He broke off abruptly, and pulled out his handkerchief to wipe his brow.

“Well, not entirely,” said Sybil, but she spoke with more consideration than it was her wont to display. Almost in spite of herself, she felt impelled to pay this man a certain deference—possibly because he was so essentially straightforward and unequivocal in his dealings with her.

He smiled at her rather ruefully as he emerged from his polishing.

“You mean to have your pound of flesh, and who could blame you? Perhaps I might mention that you are a young woman for whom I have the very highest regard. You’re business-like and efficient, and those are qualities that I can appreciate. Well, what I’m after is this. I’d like you to know that whatever this place becomes, it’ll never be a prison. You can make of it anything you like, if you’ll take me along with it. You won’t find me exacting. I’m a lot older than you are, and I know a little about women—enough to give ’em plenty of rein and a few extras thrown in. If the right gaoler doesn’t come along, you might do worse than fill in the gap with me here. I’ll give you a good time and plenty of money, and I won’t pester you like a younger man would. Also, I’ll undertake to leave you suitably provided for when I die. I can’t say anything fairer than that.”

He stopped, and turned slightly from her as if he did not wish her to see that he was masking some emotion.

And curiously, Sybil was moved. There was something pathetic to her in the brief, not easily uttered sentences with which he had expressed the idea in his mind. But it was difficult to reply to that which he had left unspoken. She stood in some uncertainty.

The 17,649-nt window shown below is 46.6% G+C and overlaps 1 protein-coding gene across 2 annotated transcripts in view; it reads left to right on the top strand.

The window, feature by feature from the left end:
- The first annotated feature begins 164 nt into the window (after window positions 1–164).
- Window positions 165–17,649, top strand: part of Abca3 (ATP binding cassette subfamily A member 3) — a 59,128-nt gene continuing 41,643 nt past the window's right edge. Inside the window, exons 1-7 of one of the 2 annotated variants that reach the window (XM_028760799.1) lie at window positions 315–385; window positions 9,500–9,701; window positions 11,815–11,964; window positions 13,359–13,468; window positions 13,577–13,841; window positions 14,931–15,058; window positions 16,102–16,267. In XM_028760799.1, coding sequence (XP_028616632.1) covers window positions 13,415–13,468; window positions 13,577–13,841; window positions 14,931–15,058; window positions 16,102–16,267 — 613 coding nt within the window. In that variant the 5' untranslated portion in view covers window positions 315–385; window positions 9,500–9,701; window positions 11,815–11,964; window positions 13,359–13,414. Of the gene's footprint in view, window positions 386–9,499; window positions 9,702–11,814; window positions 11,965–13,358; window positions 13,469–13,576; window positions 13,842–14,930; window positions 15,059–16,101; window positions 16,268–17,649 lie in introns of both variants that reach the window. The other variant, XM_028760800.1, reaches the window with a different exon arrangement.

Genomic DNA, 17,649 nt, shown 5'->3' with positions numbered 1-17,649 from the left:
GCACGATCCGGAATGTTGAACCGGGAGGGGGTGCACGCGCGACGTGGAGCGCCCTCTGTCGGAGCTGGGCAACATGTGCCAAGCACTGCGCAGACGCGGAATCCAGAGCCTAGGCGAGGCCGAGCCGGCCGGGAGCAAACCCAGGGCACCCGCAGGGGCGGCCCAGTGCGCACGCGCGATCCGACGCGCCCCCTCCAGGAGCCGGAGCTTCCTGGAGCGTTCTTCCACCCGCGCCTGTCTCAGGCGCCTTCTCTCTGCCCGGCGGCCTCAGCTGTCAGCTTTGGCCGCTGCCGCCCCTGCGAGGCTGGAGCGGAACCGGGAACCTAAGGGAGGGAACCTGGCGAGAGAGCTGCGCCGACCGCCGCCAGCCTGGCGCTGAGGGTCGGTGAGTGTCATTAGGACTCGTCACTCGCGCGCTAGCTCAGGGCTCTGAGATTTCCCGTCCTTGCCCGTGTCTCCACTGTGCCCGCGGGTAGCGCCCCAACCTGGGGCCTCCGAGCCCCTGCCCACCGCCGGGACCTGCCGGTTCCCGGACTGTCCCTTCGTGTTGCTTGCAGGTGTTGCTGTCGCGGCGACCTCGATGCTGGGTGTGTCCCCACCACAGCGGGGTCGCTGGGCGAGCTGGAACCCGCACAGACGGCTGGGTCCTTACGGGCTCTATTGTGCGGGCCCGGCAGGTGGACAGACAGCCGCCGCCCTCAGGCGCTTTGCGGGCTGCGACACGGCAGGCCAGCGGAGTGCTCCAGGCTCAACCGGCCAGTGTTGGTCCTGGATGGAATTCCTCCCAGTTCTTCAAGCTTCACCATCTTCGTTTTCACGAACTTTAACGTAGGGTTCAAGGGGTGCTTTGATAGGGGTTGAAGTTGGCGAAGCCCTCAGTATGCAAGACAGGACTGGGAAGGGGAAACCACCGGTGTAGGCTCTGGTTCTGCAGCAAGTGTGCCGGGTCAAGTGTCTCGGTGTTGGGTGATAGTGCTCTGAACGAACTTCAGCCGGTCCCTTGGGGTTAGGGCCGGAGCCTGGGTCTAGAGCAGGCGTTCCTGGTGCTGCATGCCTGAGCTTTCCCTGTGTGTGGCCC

He turned back to her almost immediately, and she was relieved to see a glint of humour in his eyes.

“P’raps I haven’t made myself quite clear,” he said. “I know I’m a clumsy sort of chap, but I’m straight. I’m asking you to marry me because I’m fond of you, and I’d like to have you about the place. But there’s no fool romance left in my constitution, and I’ve got the idea that you’re not the sort of girl that wants it. That’s why I couldn’t bear to see you with that young lap-dog from town hanging round you. Correct me if I’m wrong!”

Sybil found her voice, her brief embarrassment gone. She looked him full in the face. “Well, you are wrong,” she said. “But I’m glad to know that you don’t feel any worse than that about it. I should think a companion-secretary would meet your requirements without any difficulty. But, when I marry, I want—a husband. Oh no!” She laughed suddenly. “Not Jack Bellamy! I agree with you there. Someone more exciting than that, someone who knows how to get what he wants, and who can fight his way to the front! That’s the sort of husband I want.” She glowed as she said it, and there was no cynicism in her declaration. Her eyes shone with an unaccustomed warmth.